Xi’an shows there must be no complacency

People line up to get a nucleic acid test at a testing station in Xi'an, capital of Shaanxi province, on Dec 21, 2021. (PHOTO PROVIDED TO CHINA DAILY)

The pandemic situation on the Chinese mainland has turned grave lately, with Xi'an, capital of Shaanxi province, announcing on Wednesday night that it would start a citywide lockdown following a spike in coronavirus infections.

The country reported 71 new locally transmitted COVID-19 cases the same day, of which 63 were reported in Xi'an. The restrictive measures being taken there-suspending all transport to and from the city apart from special cases and allowing only one person from each household out every two days to buy daily necessities, among others-are the strictest since a lockdown was imposed on Wuhan, Hubei province, early last year.

The restrictions, despite heavily disrupting local businesses and social life, are imperative given how fast the virus can spread. Several cities have already detected cases linked to the latest Xi'an outbreak, including one in Beijing, the host city of the Winter Olympic Games.

Taking such resolute steps to break the chains of transmission as soon as possible not only allows economic and social activities in the rest of the country to stay on normal track, but also ensures that the preparations for the Games proceed smoothly. Doing its utmost to make sure that the sporting event can be staged safely is an international responsibility that China has to shoulder for the good of athletes and visiting delegations from all participating countries.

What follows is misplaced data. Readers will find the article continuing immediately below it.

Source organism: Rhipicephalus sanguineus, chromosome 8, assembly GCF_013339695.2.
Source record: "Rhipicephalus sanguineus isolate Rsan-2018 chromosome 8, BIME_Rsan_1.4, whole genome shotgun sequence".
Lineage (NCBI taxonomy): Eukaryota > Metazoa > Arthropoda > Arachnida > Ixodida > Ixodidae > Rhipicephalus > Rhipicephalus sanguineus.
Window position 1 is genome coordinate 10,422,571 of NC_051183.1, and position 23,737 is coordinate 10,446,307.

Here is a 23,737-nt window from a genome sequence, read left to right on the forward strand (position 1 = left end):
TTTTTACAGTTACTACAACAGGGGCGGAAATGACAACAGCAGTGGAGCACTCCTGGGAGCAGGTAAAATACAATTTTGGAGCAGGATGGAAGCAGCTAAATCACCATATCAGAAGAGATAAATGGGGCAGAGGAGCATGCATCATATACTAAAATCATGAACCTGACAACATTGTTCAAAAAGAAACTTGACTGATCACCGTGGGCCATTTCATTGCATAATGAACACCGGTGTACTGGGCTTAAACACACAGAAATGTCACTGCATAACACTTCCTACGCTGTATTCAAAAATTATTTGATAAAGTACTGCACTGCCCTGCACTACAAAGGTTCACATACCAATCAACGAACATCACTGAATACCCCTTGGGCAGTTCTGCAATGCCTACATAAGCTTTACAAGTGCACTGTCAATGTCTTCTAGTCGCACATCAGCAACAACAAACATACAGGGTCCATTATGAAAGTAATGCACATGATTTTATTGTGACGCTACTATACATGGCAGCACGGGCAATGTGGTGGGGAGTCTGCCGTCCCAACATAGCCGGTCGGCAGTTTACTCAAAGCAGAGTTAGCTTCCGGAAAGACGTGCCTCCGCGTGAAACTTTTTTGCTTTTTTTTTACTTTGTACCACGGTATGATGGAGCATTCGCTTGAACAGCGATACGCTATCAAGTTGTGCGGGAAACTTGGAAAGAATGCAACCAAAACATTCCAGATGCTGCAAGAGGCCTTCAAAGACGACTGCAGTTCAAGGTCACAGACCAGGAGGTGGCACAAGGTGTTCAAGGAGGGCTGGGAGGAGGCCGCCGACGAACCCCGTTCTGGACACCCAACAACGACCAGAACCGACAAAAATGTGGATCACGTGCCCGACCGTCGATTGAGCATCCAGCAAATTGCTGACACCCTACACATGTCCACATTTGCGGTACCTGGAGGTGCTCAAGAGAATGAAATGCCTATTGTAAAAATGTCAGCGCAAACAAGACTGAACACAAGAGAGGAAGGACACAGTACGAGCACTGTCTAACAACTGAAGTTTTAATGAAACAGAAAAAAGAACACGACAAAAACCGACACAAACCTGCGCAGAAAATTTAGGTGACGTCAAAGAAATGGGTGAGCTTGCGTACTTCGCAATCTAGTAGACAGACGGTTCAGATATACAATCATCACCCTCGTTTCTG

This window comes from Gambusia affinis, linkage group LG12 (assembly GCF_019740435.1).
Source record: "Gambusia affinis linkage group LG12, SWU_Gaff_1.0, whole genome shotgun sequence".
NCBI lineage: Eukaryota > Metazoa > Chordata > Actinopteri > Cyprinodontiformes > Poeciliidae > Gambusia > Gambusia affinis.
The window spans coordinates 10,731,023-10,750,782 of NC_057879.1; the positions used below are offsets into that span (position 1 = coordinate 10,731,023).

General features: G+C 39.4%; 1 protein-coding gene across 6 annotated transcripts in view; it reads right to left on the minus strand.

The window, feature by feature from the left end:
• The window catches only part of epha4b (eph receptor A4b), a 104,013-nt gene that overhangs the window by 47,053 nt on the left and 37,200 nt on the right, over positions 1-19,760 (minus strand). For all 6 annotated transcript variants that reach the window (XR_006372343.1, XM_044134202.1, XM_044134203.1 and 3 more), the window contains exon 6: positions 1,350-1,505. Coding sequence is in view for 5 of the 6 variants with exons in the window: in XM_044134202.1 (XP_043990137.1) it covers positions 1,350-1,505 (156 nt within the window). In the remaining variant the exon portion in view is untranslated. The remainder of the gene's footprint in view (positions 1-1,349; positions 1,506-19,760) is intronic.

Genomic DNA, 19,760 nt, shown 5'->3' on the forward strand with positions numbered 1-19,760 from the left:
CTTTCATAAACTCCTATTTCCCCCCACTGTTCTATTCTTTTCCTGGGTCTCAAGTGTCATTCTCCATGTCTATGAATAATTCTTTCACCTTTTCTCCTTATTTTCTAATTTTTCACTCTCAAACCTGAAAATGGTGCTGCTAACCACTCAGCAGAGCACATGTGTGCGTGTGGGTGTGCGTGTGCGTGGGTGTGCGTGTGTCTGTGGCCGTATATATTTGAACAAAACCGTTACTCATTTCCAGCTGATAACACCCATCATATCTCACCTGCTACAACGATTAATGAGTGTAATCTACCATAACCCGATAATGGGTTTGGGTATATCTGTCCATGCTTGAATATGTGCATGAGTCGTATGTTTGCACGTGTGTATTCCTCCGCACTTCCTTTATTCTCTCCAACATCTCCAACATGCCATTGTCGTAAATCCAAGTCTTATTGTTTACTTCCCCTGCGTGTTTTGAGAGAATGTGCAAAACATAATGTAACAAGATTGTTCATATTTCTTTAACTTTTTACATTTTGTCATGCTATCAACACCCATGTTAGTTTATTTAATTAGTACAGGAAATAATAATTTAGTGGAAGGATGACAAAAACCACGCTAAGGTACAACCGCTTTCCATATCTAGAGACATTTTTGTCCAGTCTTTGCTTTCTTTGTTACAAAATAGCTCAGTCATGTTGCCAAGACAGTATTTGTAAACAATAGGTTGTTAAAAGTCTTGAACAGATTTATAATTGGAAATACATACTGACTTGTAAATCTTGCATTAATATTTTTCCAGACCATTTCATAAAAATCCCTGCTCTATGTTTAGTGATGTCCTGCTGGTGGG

The fact that the holidays of New Year's Day and Spring Festival, Chinese Lunar New Year, are approaching, which will see a surge in the number of people traveling nationwide and thus increase the risks of the virus spreading, makes the prevention work even more challenging.

Of course there are lessons that can be learned from what is happening in Xi'an, where negative impacts on the economic front and people's lives could have been minimized if safety precautions had been better exercised, the public alert system activated earlier, and prevention and control measures more targeted. The experience the country has accumulated over the past two years and the success it has had in trying to contain the spread of the virus should not be an excuse for complacency.

Now the most pressing task for local officials in Xi'an is to ensure that the prevention and control measures, no matter how rigorous, are people-oriented and effective. They must make sure there are adequate supplies of food grains, oil and vegetables and their prices remain stable. They must also pay special attention to meeting people's medical needs, such as those requiring regular dialysis treatment. Based on experiences elsewhere, it is expected that the city will likely be able to effectively contain the virus in about four weeks.